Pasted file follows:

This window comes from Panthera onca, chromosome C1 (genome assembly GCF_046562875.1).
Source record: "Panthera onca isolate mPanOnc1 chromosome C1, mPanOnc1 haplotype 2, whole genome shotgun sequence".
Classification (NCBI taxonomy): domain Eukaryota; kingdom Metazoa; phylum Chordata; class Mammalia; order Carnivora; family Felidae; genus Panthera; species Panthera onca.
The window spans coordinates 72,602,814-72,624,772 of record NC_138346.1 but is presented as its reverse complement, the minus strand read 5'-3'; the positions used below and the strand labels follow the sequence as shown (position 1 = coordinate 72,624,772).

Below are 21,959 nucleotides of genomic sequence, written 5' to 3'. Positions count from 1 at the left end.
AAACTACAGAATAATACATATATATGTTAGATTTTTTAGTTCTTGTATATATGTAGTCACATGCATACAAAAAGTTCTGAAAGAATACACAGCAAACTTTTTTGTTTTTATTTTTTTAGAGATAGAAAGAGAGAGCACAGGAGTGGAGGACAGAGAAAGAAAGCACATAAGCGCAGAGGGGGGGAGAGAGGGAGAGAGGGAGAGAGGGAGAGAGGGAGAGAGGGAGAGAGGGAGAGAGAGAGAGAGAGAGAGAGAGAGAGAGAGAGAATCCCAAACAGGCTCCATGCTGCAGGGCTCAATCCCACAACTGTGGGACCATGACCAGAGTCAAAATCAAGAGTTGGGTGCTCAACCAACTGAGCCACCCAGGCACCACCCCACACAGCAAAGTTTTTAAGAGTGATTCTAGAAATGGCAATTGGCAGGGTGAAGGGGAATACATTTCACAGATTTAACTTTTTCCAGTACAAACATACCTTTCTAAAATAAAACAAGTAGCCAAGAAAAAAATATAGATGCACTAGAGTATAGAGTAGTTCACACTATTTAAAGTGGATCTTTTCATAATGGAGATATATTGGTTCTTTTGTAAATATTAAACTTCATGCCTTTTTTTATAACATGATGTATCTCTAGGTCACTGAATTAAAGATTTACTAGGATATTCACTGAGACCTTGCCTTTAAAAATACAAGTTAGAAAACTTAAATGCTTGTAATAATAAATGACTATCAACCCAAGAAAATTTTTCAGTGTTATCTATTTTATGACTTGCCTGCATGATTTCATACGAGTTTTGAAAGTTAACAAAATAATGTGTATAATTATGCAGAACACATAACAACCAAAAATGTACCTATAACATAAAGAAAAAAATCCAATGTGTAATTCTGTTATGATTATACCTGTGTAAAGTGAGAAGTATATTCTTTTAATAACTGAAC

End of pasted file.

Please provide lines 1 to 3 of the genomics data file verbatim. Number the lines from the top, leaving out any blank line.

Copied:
This window comes from Panthera onca, chromosome C1 (genome assembly GCF_046562875.1).
Source record: "Panthera onca isolate mPanOnc1 chromosome C1, mPanOnc1 haplotype 2, whole genome shotgun sequence".
Classification (NCBI taxonomy): domain Eukaryota; kingdom Metazoa; phylum Chordata; class Mammalia; order Carnivora; family Felidae; genus Panthera; species Panthera onca.